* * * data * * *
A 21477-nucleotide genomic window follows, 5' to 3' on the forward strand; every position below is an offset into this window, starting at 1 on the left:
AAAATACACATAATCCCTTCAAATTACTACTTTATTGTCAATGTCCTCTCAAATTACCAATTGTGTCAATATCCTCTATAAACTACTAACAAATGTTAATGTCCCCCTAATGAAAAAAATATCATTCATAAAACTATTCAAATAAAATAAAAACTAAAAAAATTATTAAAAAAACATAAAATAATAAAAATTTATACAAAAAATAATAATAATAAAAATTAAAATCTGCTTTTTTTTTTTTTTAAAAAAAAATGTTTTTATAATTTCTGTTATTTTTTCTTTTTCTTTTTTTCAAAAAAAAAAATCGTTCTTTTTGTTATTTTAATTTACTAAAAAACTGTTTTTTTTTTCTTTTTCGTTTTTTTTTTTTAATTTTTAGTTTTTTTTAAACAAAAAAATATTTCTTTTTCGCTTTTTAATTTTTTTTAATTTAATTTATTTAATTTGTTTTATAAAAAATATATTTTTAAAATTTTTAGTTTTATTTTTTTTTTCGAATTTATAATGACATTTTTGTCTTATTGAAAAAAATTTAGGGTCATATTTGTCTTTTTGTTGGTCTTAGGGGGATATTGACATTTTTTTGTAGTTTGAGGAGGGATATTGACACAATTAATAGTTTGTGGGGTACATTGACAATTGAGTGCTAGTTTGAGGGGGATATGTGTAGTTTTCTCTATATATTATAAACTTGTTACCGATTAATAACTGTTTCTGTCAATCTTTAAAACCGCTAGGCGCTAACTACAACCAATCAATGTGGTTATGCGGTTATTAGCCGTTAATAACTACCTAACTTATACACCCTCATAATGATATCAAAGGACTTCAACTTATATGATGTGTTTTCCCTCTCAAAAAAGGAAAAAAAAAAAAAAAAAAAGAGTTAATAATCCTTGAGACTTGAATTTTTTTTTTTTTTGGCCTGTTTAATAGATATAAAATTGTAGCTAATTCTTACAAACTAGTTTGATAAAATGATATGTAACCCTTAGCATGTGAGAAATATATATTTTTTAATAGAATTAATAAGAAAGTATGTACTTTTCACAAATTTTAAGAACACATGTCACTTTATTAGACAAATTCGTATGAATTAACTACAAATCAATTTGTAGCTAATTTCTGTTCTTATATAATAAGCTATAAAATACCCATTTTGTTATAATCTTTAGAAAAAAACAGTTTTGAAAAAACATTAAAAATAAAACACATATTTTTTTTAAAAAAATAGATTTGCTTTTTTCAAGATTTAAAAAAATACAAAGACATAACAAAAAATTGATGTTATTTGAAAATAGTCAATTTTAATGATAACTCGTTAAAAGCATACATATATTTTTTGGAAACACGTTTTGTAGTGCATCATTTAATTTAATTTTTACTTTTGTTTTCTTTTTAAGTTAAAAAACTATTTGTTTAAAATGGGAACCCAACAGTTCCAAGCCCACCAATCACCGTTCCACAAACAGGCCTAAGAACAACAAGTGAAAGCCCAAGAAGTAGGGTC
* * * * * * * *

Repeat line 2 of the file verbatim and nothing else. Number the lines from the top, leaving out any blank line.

AAAATACACATAATCCCTTCAAATTACTACTTTATTGTCAATGTCCTCTCAAATTACCAATTGTGTCAATATCCTCTATAAACTACTAACAAATGTTAATGTCCCCCTAATGAAAAAAATATCATTCATAAAACTATTCAAATAAAATAAAAACTAAAAAAATTATTAAAAAAACATAAAATAATAAAAATTTATACAAAAAATAATAATAATAAAAATTAAAATCTGCTTTTTTTTTTTTTTAAAAAAAAATGTTTTTATAATTTCTGTTATTTTTTCTTTTTCTTTTTTTCAAAAAAAAAAATCGTTCTTTTTGTTATTTTAATTTACTAAAAAACTGTTTTTTTTTTCTTTTTCGTTTTTTTTTTTTAATTTTTAGTTTTTTTTAAACAAAAAAATATTTCTTTTTCGCTTTTTAATTTTTTTTAATTTAATTTATTTAATTTGTTTTATAAAAAATATATTTTTAAAATTTTTAGTTTTATTTTTTTTTTCGAATTTATAATGACATTTTTGTCTTATTGAAAAAAATTTAGGGTCATATTTGTCTTTTTGTTGGTCTTAGGGGGATATTGACATTTTTTTGTAGTTTGAGGAGGGATATTGACACAATTAATAGTTTGTGGGGTACATTGACAATTGAGTGCTAGTTTGAGGGGGATATGTGTAGTTTTCTCTATATATTATAAACTTGTTACCGATTAATAACTGTTTCTGTCAATCTTTAAAACCGCTAGGCGCTAACTACAACCAATCAATGTGGTTATGCGGTTATTAGCCGTTAATAACTACCTAACTTATACACCCTCATAATGATATCAAAGGACTTCAACTTATATGATGTGTTTTCCCTCTCAAAAAAGGAAAAAAAAAAAAAAAAAAAGAGTTAATAATCCTTGAGACTTGAATTTTTTTTTTTTTTGGCCTGTTTAATAGATATAAAATTGTAGCTAATTCTTACAAACTAGTTTGATAAAATGATATGTAACCCTTAGCATGTGAGAAATATATATTTTTTAATAGAATTAATAAGAAAGTATGTACTTTTCACAAATTTTAAGAACACATGTCACTTTATTAGACAAATTCGTATGAATTAACTACAAATCAATTTGTAGCTAATTTCTGTTCTTATATAATAAGCTATAAAATACCCATTTTGTTATAATCTTTAGAAAAAAACAGTTTTGAAAAAACATTAAAAATAAAACACATATTTTTTTTAAAAAAATAGATTTGCTTTTTTCAAGATTTAAAAAAATACAAAGACATAACAAAAAATTGATGTTATTTGAAAATAGTCAATTTTAATGATAACTCGTTAAAAGCATACATATATTTTTTGGAAACACGTTTTGTAGTGCATCATTTAATTTAATTTTTACTTTTGTTTTCTTTTTAAGTTAAAAAACTATTTGTTTAAAATGGGAACCCAACAGTTCCAAGCCCACCAATCACCGTTCCACAAACAGGCCTAAGAACAACAAGTGAAAGCCCAAGAAGTAGGGTC